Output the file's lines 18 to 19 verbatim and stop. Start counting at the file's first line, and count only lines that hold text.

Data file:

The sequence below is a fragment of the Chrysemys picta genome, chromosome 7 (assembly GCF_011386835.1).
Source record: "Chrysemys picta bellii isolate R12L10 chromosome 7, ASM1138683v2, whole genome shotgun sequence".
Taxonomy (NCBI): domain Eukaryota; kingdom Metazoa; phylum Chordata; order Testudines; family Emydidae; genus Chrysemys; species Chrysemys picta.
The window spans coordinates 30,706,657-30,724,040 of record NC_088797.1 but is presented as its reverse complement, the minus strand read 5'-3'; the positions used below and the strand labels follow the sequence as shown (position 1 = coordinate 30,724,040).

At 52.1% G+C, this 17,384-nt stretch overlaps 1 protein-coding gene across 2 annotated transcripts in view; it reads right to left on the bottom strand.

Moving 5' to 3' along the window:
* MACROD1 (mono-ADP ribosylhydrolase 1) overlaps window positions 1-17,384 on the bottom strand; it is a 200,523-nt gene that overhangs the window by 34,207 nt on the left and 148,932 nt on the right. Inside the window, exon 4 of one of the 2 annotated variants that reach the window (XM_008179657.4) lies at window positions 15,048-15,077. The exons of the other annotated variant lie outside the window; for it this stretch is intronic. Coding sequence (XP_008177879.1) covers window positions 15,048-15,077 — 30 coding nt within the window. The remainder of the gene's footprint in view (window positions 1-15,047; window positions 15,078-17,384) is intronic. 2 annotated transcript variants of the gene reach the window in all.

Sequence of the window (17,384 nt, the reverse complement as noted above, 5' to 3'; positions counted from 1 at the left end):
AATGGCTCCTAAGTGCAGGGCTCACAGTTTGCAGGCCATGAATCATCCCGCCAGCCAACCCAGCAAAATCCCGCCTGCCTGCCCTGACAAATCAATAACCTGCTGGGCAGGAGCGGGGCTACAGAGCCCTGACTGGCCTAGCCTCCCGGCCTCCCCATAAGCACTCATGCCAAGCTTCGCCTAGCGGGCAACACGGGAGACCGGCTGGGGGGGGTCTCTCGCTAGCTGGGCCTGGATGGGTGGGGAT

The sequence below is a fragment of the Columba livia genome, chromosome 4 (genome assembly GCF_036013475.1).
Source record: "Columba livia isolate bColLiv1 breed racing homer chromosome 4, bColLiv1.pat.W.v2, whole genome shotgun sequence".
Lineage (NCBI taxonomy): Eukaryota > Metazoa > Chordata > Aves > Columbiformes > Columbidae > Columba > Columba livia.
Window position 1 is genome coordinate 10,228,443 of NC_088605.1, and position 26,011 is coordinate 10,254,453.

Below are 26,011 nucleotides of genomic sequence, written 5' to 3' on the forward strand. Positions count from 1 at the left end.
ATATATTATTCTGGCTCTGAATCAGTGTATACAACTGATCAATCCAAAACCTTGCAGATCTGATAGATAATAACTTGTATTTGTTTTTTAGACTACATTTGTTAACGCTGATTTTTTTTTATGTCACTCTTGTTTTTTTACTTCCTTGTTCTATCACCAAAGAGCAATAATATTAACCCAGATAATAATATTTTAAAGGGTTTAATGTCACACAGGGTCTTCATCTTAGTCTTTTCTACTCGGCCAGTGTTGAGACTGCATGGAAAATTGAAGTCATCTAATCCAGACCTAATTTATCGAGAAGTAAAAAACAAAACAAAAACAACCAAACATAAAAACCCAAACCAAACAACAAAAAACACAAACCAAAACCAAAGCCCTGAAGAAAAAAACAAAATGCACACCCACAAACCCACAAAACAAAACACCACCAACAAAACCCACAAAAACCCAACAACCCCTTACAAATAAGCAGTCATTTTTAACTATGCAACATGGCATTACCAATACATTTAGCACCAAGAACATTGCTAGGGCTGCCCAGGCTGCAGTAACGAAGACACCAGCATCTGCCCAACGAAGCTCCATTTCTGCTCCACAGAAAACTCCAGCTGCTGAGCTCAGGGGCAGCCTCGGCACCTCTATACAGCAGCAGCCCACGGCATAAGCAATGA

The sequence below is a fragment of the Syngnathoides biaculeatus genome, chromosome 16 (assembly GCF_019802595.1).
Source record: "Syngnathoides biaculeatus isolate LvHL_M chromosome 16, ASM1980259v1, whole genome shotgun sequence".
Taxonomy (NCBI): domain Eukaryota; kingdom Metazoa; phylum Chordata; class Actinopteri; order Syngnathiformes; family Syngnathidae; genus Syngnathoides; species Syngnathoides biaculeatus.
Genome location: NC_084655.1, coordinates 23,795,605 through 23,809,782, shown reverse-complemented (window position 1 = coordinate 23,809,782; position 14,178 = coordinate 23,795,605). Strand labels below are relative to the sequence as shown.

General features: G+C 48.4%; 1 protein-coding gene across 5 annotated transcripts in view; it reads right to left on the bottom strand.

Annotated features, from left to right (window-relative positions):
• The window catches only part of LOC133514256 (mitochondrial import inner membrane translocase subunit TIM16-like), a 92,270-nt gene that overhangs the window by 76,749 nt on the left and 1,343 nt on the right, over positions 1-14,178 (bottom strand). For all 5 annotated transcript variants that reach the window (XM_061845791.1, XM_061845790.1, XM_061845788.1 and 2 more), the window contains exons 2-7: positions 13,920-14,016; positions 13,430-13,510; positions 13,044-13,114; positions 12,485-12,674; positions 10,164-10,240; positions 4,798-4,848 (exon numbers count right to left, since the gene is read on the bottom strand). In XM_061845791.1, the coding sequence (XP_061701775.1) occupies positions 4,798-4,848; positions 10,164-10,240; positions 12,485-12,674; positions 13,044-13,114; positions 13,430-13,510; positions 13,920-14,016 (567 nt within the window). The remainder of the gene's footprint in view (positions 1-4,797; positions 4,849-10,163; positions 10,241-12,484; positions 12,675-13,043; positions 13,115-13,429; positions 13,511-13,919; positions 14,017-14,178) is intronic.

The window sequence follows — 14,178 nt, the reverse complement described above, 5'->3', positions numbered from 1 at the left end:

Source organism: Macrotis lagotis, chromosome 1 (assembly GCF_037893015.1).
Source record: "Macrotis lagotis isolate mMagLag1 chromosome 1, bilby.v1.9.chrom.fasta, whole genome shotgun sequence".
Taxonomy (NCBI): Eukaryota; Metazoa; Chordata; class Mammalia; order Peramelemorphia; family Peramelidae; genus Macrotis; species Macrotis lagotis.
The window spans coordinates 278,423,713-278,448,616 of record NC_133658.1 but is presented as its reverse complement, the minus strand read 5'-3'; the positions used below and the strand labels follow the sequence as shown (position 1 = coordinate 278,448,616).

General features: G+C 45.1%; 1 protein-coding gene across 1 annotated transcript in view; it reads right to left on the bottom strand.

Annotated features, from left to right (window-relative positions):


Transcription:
Taxonomy (NCBI): domain Eukaryota; kingdom Metazoa; phylum Chordata; class Actinopteri; order Syngnathiformes; family Syngnathidae; genus Syngnathoides; species Syngnathoides biaculeatus.
Genome location: NC_084655.1, coordinates 23,795,605 through 23,809,782, shown reverse-complemented (window position 1 = coordinate 23,809,782; position 14,178 = coordinate 23,795,605). Strand labels below are relative to the sequence as shown.